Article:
The father of Rhoda Howard-Hassmann — a professor of international human rights at Wilfrid Laurier University in Canada — was a Jewish refugee who fled Nazi Germany. Professor Howard-Hassmann said the descriptions she heard at the conference about abuses directed against Bahá’ís were all too familiar.
“The talk of the desecration of graves, the conspiracy theories, ...the accusation that they are a cult that is stealing children — these are all characteristics of extreme retribution, if not pre-genocide. This is a political phenomenon, caused by a regime and its manipulation of political beliefs. It is not something that simply exists among the people,” she said.
In his talk, Ahmad Karimi-Hakkak, a professor of Persian studies at the University of Maryland, examined the destruction of Bahá’í holy places and properties in Iran. He recounted a long list of Bahá’í sites that have been destroyed — from village Bahá’í centers in the late 19th century to the House of the Báb, one of the most sacred Bahá’í sites in the world, which was razed by mobs incited by Muslim clerics shortly after the Islamic Revolution.
Professor Karimi-Hakkak compared such demolitions to attacks on other major religious sites, such as the Buddhas of Bamiyan in Afghanistan, saying that their purpose was often to assert the power of the majority over the minority, and to place the minority in the category of the “other.”
When a Shiite believer destroys buildings or graves, he said “they demonstrate that religious minorities must obey them and they have no power to protect their holy sites or their revered graves.”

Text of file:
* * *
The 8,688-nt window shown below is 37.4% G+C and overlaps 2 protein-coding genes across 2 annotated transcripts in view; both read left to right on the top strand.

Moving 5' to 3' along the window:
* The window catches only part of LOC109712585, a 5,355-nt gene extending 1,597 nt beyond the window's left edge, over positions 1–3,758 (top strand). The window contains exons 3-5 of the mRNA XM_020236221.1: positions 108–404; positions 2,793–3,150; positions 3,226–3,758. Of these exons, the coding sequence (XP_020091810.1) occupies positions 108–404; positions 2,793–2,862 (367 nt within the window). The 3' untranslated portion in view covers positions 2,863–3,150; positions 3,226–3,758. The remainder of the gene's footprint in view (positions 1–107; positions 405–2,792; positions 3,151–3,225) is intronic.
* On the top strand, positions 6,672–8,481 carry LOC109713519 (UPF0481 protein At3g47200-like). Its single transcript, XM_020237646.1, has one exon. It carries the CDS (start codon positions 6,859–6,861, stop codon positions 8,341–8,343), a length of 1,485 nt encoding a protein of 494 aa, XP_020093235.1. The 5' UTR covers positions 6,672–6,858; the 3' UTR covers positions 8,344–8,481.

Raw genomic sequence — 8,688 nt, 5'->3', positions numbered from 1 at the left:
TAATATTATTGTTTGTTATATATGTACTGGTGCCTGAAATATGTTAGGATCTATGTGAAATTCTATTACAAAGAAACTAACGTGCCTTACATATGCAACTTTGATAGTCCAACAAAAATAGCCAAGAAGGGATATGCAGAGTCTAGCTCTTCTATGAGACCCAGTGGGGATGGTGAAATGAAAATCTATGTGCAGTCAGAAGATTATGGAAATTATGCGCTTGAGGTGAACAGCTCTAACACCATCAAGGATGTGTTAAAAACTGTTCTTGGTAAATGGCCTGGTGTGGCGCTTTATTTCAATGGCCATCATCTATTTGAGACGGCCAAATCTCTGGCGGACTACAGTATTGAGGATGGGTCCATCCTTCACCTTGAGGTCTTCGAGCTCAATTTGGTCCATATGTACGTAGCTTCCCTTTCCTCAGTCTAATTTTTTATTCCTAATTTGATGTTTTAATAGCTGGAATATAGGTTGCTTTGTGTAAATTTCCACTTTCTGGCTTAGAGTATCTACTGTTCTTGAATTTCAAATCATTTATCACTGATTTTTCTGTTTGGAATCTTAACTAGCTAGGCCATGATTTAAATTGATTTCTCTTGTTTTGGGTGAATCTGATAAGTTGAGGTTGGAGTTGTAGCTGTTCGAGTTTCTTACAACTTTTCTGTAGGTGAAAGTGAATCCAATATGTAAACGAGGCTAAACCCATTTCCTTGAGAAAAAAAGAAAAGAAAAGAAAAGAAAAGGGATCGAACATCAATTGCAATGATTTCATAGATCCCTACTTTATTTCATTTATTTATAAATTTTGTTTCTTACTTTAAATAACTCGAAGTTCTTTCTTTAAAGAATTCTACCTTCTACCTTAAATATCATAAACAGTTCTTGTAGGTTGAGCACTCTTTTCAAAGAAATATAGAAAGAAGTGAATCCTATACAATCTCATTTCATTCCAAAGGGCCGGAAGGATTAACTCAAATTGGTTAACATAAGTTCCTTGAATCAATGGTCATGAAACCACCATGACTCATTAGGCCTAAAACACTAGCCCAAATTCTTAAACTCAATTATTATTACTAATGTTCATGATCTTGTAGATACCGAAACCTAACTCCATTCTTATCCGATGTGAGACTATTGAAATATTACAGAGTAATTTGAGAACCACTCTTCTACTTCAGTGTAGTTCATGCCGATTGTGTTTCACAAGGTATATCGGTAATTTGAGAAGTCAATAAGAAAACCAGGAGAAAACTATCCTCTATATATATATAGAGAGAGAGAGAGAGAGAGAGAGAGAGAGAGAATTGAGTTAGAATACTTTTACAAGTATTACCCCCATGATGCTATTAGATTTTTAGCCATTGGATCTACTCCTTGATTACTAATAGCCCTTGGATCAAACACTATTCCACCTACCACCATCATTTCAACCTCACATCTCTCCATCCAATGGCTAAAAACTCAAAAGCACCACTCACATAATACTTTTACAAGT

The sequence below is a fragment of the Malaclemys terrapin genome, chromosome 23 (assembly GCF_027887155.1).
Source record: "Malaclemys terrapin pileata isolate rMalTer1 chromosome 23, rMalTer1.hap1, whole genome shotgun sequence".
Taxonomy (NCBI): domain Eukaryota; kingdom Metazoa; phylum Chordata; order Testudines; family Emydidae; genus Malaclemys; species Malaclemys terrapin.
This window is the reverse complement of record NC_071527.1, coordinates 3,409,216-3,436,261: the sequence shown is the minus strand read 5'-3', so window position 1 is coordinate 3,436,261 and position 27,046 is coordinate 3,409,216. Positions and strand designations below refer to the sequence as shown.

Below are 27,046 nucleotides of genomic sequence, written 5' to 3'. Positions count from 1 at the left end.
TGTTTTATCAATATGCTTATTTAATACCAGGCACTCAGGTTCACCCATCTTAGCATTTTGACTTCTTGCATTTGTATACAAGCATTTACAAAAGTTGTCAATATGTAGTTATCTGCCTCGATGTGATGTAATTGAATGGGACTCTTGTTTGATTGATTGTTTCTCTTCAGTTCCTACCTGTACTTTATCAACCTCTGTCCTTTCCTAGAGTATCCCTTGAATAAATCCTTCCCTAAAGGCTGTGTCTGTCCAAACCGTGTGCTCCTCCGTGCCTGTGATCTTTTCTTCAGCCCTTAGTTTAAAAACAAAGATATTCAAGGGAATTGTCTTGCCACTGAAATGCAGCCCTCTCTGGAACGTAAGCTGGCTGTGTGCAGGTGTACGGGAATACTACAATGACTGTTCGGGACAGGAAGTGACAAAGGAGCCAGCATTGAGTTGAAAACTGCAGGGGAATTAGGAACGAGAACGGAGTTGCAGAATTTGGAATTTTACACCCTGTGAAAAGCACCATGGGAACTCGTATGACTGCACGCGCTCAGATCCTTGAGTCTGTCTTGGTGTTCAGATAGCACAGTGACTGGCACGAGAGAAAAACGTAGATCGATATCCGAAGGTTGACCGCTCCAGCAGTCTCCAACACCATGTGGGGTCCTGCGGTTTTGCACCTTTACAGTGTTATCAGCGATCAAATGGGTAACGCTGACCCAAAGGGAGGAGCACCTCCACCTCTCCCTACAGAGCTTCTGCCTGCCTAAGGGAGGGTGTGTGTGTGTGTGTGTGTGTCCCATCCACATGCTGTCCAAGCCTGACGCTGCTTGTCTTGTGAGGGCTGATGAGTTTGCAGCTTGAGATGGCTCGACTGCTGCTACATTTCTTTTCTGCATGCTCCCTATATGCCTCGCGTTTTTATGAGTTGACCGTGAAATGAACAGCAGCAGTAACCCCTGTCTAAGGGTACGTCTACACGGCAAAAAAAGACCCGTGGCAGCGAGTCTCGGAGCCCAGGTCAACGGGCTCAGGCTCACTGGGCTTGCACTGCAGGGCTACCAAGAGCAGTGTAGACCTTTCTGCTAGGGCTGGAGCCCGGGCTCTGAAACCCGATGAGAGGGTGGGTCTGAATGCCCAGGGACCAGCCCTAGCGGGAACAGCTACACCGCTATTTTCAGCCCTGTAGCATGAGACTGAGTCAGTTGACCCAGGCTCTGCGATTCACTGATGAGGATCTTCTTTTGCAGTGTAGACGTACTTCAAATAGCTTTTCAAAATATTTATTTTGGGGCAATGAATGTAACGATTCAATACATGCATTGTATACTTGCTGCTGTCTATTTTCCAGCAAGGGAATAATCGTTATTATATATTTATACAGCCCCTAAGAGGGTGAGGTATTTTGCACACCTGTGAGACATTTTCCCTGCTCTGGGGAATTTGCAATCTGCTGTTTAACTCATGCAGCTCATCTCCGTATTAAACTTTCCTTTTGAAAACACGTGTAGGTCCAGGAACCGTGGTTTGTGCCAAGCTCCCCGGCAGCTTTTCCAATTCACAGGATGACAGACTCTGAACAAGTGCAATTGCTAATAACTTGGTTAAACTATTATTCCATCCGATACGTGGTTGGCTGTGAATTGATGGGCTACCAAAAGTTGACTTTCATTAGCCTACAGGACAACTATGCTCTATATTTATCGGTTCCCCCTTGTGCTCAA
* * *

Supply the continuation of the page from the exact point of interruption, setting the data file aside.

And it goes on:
The relevance of the “Bahá’í question” to larger issues of religious intolerance and political repression worldwide was also explored, as participants considered what lessons can be learned from the Bahá’í experience.
Several contributors said they believed that the Bahá’í case now exemplifies the increasing oppression that is being felt by all Iranians, especially since the crackdown that followed the 2009 presidential election. This has led many ordinary Iranians to sympathize and identify with Bahá’ís, they said.
“I think the atrocities committed against the Bahá’ís are being intuitively registered,” said Reza Afshari, a professor of history at Pace University in New York. “This has led to a growing recognition that human rights do matter and that their violations are by-products of the country’s authoritarian rule and intolerance culture, mediated by the Shiite mullahs’ direct intrusions into the realms of national politics.”
Ramin Jahanbegloo — a professor of Political Science at the University of Toronto, who himself spent four months in prison in the Islamic Republic of Iran — spoke about the importance of including a discussion of the Bahá’í question in any future effort at national reconciliation.
Noted Iranian human rights lawyer Abdol-Karim Lahidji spoke about the need for greater respect for human rights in Iran — and the need to grant Bahá’ís full rights of citizenship.
“Freedom of conscience, freedom of belief, freedom of religion — and not to believe in any religion — has to be recognized,” he said. “If other people’s rights are violated, you have to defend them too. This is the struggle of every single one of us.”